Florence Given is a queer feminist writer and illustrator from Britain. She’s about to upend everything you thought you knew. In her new book, Women Don’t Owe You Pretty, Given tackles big topics from ‘prettiness’, male gaze, sexuality, consent, toxic relationships, and most importantly, checking your privilege.
I have wanted to read this book for a while now. And with an almost six-hour car journey from Coffs Harbour to Sydney, I decided to purchase the audio version. I did not, however, envision how scarily close to home a lot of what Given is saying would be for me. From my own struggles with ‘prettiness’, setting boundaries and privilege, this book resonated with me far more than I wish to admit.
The second chapter of the book hit me hard. Given challenges the everyday beauty rituals that women are expected to perform, from shaving, doing our makeup, doing our hair and dressing up. Nobody is forcing me to undertake these beauty rituals. No-one is holding a razor to my armpits. So why do I still feel this pressure? According to Given, this happens because we still live in a patriarchal society. This is a society which prioritises the desirability of women above everything else. Given asks us to question the ways we have internalised these standards of beauty. What parts of your beauty routine feel routinized and what parts make you feel electric? Hold on to these electric bits, she says, for this is your true self. And for the rest, get rid of it!
However, Given points out rebelling against these beauty standards is a privilege. For example, being able to grow out body hair without facing additional discrimination is a privilege rewarded only to thin, cisgender white women. A privilege that trans-women, fat-women and women of colour don’t always have.
In another chapter Given takes a deep dive into consent and boundaries in a way that is refreshing and enlightening. She offers some simple ways to ask for consent such as ‘Do you like that?’ ‘Can I take these off?’ ‘Is this ok?’ And if they don’t answer with explicit and enthusiastic consent, then it’s a no.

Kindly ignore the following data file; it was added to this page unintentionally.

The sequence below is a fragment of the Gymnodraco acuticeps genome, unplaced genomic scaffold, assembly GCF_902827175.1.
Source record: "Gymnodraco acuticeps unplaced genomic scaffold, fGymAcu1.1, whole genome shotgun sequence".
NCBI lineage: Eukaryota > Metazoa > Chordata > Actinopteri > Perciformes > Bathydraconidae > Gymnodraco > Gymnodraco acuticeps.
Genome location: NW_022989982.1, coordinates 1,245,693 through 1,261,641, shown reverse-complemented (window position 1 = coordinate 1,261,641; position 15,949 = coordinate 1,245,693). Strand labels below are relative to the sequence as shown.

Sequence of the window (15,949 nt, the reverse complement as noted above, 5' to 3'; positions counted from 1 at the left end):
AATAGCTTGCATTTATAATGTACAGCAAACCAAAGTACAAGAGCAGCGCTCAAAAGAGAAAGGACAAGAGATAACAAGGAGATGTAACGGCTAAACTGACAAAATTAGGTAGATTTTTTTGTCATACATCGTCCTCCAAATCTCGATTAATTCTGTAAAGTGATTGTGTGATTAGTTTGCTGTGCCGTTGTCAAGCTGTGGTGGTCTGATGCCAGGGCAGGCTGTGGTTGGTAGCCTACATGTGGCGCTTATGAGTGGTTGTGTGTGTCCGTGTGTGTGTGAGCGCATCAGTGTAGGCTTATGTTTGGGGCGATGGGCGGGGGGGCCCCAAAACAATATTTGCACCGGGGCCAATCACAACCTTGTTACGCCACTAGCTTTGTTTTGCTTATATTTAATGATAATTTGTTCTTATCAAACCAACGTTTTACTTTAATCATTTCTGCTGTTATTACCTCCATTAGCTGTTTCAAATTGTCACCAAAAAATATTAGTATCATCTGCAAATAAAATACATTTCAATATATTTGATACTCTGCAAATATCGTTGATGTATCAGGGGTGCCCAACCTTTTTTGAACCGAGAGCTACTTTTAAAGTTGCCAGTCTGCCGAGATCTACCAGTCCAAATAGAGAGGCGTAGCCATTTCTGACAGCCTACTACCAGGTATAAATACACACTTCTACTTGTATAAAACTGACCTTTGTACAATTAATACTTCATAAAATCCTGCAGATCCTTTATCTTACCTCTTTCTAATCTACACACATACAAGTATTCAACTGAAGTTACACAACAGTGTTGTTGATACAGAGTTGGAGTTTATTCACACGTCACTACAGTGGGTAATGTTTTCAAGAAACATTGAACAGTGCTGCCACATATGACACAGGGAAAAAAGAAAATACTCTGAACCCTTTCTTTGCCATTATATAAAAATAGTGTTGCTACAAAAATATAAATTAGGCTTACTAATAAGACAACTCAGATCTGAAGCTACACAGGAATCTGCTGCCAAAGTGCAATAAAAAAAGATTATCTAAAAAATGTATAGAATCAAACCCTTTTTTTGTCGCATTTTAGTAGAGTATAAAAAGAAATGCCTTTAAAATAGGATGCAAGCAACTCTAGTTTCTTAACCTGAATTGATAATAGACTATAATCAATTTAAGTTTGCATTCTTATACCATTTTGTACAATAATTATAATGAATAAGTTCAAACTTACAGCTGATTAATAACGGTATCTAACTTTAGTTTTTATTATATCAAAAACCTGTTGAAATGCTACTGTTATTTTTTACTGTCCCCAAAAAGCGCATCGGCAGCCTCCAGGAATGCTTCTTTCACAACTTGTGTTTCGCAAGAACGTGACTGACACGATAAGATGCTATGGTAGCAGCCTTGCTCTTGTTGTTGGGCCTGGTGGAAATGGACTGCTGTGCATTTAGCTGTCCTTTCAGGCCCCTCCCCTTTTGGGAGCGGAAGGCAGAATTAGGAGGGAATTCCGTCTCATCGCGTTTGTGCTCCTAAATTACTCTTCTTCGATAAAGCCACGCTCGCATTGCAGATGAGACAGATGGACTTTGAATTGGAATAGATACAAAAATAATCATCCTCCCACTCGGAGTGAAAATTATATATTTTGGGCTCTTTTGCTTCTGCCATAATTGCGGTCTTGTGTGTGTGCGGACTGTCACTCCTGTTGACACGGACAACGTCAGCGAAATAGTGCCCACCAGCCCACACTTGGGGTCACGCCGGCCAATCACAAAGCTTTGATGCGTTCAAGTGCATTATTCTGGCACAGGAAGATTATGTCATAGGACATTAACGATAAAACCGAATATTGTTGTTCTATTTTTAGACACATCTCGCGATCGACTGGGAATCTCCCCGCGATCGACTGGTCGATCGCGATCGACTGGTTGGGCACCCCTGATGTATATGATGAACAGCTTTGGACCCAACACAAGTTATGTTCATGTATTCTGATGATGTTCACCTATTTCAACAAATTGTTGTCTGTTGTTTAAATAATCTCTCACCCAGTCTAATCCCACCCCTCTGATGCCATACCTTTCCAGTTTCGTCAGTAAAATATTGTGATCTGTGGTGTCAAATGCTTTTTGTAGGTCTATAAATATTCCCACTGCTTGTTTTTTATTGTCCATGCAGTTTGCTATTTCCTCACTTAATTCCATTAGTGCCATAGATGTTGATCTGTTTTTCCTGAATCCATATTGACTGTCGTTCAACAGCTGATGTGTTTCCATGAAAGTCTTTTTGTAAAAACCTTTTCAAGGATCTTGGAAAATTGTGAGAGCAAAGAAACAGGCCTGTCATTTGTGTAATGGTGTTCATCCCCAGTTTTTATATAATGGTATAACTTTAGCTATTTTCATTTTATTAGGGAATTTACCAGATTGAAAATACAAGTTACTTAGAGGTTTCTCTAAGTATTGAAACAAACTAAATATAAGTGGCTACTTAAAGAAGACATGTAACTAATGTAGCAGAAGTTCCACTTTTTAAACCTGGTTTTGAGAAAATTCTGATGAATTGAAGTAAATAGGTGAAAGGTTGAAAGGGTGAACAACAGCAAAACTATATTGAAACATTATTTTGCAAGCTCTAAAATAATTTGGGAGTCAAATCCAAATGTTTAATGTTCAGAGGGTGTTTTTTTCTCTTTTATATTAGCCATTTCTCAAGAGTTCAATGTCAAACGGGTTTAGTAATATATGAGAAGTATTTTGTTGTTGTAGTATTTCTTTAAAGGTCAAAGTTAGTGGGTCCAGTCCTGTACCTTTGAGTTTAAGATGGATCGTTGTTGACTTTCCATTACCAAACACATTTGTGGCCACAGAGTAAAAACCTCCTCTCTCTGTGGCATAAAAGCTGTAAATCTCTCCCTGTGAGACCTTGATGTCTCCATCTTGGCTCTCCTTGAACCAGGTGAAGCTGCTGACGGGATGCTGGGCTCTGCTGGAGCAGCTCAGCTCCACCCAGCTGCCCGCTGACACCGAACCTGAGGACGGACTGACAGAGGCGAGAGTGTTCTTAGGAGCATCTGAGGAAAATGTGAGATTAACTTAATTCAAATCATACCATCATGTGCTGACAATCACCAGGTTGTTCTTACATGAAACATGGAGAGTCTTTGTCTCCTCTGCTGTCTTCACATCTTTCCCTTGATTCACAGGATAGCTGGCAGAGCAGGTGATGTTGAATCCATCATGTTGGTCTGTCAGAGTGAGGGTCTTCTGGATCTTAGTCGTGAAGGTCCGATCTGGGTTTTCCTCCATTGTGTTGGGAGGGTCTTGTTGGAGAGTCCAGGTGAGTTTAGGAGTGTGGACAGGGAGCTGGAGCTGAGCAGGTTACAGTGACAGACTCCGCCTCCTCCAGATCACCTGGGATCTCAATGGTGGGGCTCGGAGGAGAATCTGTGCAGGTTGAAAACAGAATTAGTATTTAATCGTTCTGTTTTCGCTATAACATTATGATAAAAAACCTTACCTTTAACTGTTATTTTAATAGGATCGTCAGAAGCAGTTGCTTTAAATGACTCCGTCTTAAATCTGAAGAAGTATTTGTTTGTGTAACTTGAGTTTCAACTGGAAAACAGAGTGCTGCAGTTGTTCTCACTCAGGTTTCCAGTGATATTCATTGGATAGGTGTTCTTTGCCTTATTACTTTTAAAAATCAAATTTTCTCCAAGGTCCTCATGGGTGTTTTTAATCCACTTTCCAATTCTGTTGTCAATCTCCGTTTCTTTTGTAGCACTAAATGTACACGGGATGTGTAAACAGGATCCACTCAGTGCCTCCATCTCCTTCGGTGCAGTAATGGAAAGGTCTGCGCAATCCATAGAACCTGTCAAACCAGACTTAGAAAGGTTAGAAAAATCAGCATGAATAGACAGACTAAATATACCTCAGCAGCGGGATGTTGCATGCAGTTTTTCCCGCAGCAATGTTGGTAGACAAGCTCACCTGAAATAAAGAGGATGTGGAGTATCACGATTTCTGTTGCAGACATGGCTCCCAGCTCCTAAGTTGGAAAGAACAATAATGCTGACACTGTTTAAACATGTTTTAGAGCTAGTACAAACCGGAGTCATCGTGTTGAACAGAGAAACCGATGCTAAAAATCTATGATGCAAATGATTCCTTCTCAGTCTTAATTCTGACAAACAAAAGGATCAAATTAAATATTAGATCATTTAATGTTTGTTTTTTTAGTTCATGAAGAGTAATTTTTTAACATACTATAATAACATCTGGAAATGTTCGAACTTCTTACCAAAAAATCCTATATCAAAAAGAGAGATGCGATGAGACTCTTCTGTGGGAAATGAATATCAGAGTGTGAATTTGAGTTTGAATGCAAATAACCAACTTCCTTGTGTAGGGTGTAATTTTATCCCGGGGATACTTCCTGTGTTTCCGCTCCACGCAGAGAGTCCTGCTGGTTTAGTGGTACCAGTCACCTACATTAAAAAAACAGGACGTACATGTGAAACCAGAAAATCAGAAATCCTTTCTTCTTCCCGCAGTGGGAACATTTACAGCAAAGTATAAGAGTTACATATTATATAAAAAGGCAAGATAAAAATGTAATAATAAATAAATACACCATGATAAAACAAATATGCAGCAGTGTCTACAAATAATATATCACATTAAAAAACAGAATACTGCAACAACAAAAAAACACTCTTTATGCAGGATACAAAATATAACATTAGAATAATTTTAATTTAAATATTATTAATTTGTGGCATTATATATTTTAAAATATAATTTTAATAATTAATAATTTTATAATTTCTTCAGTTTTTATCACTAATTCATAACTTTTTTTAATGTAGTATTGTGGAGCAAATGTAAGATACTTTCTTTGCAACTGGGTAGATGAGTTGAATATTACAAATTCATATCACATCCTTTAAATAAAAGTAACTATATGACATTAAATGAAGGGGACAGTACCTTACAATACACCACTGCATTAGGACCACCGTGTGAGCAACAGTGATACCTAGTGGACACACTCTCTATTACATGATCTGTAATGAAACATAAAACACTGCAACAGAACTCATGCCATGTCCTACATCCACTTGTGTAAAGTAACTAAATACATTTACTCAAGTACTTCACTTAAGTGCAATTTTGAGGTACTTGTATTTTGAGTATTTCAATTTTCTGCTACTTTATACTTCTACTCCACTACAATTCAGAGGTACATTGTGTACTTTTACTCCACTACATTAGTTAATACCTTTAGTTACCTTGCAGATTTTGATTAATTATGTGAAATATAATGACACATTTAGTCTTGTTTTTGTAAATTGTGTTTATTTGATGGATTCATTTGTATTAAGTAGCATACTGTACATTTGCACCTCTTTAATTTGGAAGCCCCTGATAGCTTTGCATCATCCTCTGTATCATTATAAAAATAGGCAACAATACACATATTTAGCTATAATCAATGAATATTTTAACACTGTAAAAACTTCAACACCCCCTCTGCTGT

But most eye-opening, is her list of red flags indicating when sexual boundaries are being broken. Some examples include:
- Refusing to wear a condom.
- Removing a condom without consent
- Calling you demeaning names like ‘slut’, ‘whore’ or ‘bitch’ unless previously agreed upon
- Performing any sexual act on you without asking first.
Given also explores other areas of consent outside the bedroom. From men physically putting their hands on your waist to gesture you to move, or reading people’s phones without consent, all boundaries are important and should be upheld. This book made me realise how lacking sex education in schools is on consent and boundary setting.
Chapter twenty was probably one of the most important chapters of this book and is titled ‘Check your Privilege’. Given sets out a privilege checklist to see how you may be given a leg up in society without even knowing it. Some examples include:
- Do people know how to pronounce my name?
- Are people of my race widely represented in the media?
- Can I use public facilities, restrooms without fear of verbal abuse, assault or arrest?
- Do strangers ask me what my genitals look like or how I have sex?
Male or male passing privilege:
- Can I express myself and set boundaries without being called a bitch or someone attributing it to my time of the month?
- Can I walk the street and enter public spaces without the threat of sexual harassment?
- Do I feel comfortable displaying affection in public with my partner and do not expect hostile or violent actions from others?
- Have I ever had to come out of binary sexuality assumptions or publicly speak about sexuality with relative strangers?
- Can I go to new places knowing I can move through the area without pre-planning?
- Do people treat me in a childish fashion? Do they kneel when talking to me and using a patronising tone? Do I get offered unsolicited help for tasks?
This checklist helped drive home that nothing in our lives is untouched by privilege. But as Given herself points out as a white, cisgender, able-bodied woman, this book cannot be a one-stop shop for someone’s education on racism, homophobia and ableism. She encourages all of us to read books written by black folks and follow content created by disabled, fat and trans people on Instagram. ‘Reinvigorate your tired taste buds’ she shouts.
This book was uncomfortable and hard to listen to. It forced me to re-examine aspects of my life that I have either refused or not known needed to be examined. From my beauty rituals, internalised misogyny and privilege, Given encouraged me to question everything. Feminism, she states, is going to ruin your life (but in the best way possible). Please read this book if you want to be served some cold hard truths.
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